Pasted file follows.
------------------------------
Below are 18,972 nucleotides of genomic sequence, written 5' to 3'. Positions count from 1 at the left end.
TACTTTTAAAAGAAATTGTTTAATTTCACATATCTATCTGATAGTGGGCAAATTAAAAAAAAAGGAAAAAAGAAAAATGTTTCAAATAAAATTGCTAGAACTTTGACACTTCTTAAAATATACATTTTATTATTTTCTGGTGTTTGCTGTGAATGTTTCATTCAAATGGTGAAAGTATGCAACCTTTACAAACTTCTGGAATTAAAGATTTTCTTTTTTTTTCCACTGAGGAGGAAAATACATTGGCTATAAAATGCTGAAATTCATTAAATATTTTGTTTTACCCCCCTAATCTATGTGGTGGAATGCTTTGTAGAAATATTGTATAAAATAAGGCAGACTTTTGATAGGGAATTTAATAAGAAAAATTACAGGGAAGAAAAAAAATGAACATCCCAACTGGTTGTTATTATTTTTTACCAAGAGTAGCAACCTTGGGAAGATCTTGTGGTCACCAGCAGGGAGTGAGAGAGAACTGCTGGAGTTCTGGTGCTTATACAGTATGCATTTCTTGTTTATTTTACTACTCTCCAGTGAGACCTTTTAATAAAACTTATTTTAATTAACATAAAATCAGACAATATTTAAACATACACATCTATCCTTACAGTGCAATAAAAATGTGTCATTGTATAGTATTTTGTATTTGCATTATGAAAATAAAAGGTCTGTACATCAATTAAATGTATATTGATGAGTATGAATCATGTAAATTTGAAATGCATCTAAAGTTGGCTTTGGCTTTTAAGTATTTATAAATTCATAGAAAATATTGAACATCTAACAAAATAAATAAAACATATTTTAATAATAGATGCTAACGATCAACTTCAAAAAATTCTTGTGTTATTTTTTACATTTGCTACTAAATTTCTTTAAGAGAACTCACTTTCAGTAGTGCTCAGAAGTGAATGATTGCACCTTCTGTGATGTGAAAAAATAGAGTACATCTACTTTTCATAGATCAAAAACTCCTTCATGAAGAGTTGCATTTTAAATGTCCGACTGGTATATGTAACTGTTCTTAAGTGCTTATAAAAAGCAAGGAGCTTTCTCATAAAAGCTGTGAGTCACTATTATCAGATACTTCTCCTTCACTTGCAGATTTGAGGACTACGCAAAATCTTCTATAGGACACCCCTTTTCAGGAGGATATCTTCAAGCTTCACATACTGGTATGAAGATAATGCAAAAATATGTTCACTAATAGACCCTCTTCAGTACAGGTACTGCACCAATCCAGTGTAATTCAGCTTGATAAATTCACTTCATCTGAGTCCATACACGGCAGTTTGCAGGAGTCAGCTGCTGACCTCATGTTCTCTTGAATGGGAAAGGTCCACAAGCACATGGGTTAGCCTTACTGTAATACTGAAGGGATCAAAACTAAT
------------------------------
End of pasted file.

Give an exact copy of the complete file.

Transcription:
Below are 18,972 nucleotides of genomic sequence, written 5' to 3'. Positions count from 1 at the left end.
TACTTTTAAAAGAAATTGTTTAATTTCACATATCTATCTGATAGTGGGCAAATTAAAAAAAAAGGAAAAAAGAAAAATGTTTCAAATAAAATTGCTAGAACTTTGACACTTCTTAAAATATACATTTTATTATTTTCTGGTGTTTGCTGTGAATGTTTCATTCAAATGGTGAAAGTATGCAACCTTTACAAACTTCTGGAATTAAAGATTTTCTTTTTTTTTCCACTGAGGAGGAAAATACATTGGCTATAAAATGCTGAAATTCATTAAATATTTTGTTTTACCCCCCTAATCTATGTGGTGGAATGCTTTGTAGAAATATTGTATAAAATAAGGCAGACTTTTGATAGGGAATTTAATAAGAAAAATTACAGGGAAGAAAAAAAATGAACATCCCAACTGGTTGTTATTATTTTTTACCAAGAGTAGCAACCTTGGGAAGATCTTGTGGTCACCAGCAGGGAGTGAGAGAGAACTGCTGGAGTTCTGGTGCTTATACAGTATGCATTTCTTGTTTATTTTACTACTCTCCAGTGAGACCTTTTAATAAAACTTATTTTAATTAACATAAAATCAGACAATATTTAAACATACACATCTATCCTTACAGTGCAATAAAAATGTGTCATTGTATAGTATTTTGTATTTGCATTATGAAAATAAAAGGTCTGTACATCAATTAAATGTATATTGATGAGTATGAATCATGTAAATTTGAAATGCATCTAAAGTTGGCTTTGGCTTTTAAGTATTTATAAATTCATAGAAAATATTGAACATCTAACAAAATAAATAAAACATATTTTAATAATAGATGCTAACGATCAACTTCAAAAAATTCTTGTGTTATTTTTTACATTTGCTACTAAATTTCTTTAAGAGAACTCACTTTCAGTAGTGCTCAGAAGTGAATGATTGCACCTTCTGTGATGTGAAAAAATAGAGTACATCTACTTTTCATAGATCAAAAACTCCTTCATGAAGAGTTGCATTTTAAATGTCCGACTGGTATATGTAACTGTTCTTAAGTGCTTATAAAAAGCAAGGAGCTTTCTCATAAAAGCTGTGAGTCACTATTATCAGATACTTCTCCTTCACTTGCAGATTTGAGGACTACGCAAAATCTTCTATAGGACACCCCTTTTCAGGAGGATATCTTCAAGCTTCACATACTGGTATGAAGATAATGCAAAAATATGTTCACTAATAGACCCTCTTCAGTACAGGTACTGCACCAATCCAGTGTAATTCAGCTTGATAAATTCACTTCATCTGAGTCCATACACGGCAGTTTGCAGGAGTCAGCTGCTGACCTCATGTTCTCTTGAATGGGAAAGGTCCACAAGCACATGGGTTAGCCTTACTGTAATACTGAAGGGATCAAAACTAAT